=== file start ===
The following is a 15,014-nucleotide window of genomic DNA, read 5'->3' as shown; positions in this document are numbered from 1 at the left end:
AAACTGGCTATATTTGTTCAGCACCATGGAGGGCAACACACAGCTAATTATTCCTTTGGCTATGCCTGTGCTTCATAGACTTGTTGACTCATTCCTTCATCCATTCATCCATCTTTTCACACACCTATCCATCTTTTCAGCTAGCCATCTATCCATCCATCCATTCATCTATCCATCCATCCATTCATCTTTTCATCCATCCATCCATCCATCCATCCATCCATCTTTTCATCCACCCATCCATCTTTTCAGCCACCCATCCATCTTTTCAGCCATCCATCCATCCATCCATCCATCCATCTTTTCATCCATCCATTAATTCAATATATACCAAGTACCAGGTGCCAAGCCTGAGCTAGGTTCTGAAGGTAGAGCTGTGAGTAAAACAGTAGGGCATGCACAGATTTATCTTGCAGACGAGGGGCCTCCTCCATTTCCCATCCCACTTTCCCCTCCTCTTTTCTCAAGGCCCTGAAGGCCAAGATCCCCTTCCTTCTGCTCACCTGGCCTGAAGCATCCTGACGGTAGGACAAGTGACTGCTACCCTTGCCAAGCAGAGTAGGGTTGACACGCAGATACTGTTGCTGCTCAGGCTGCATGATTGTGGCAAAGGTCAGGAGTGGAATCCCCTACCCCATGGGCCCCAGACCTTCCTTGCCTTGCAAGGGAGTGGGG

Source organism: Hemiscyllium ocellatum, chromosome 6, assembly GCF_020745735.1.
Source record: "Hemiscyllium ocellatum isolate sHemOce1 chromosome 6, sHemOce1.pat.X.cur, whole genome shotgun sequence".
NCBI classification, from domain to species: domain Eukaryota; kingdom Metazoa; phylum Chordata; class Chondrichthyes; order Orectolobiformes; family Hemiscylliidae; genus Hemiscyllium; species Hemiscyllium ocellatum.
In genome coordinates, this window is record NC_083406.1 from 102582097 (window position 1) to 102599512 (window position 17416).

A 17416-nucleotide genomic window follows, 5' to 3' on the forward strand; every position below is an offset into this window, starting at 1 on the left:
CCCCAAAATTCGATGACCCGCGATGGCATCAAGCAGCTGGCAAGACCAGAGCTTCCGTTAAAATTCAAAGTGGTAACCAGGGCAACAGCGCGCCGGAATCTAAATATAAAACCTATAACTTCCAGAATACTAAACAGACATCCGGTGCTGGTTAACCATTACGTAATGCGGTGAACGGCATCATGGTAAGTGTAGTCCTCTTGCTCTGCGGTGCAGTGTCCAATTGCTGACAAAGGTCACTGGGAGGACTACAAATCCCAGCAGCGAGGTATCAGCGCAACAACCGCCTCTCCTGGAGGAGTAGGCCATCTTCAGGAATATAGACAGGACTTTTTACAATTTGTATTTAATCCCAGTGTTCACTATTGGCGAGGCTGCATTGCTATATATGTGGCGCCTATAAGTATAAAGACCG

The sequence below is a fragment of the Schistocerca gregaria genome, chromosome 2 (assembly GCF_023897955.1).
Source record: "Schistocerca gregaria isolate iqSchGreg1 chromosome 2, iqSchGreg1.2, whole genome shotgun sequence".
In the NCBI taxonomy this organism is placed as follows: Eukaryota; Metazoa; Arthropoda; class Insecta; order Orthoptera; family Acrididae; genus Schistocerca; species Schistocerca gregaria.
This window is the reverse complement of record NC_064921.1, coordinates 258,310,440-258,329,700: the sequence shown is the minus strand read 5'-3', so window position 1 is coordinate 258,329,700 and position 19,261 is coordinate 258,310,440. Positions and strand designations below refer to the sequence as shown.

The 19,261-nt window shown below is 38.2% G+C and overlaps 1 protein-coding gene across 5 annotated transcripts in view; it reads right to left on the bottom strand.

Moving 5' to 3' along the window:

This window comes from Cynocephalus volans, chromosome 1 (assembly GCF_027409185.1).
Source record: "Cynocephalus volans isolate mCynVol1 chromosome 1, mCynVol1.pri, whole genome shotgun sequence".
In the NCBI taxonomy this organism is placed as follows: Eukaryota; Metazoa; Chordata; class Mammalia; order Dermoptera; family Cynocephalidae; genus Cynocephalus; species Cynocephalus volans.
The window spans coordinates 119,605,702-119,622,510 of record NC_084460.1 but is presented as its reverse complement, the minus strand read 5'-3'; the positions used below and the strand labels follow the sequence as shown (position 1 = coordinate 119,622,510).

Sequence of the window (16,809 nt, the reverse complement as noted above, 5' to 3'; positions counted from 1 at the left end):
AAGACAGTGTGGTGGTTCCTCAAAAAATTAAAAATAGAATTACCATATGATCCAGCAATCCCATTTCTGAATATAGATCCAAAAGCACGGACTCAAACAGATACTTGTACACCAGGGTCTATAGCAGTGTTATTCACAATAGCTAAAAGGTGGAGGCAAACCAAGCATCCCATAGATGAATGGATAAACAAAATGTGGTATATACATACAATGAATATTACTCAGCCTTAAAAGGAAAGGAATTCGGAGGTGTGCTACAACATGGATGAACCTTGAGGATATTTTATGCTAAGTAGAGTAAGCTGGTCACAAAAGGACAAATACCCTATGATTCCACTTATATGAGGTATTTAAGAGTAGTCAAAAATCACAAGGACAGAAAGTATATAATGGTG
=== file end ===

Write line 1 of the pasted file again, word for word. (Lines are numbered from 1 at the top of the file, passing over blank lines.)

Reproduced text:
The following is a 15,014-nucleotide window of genomic DNA, read 5'->3' as shown; positions in this document are numbered from 1 at the left end: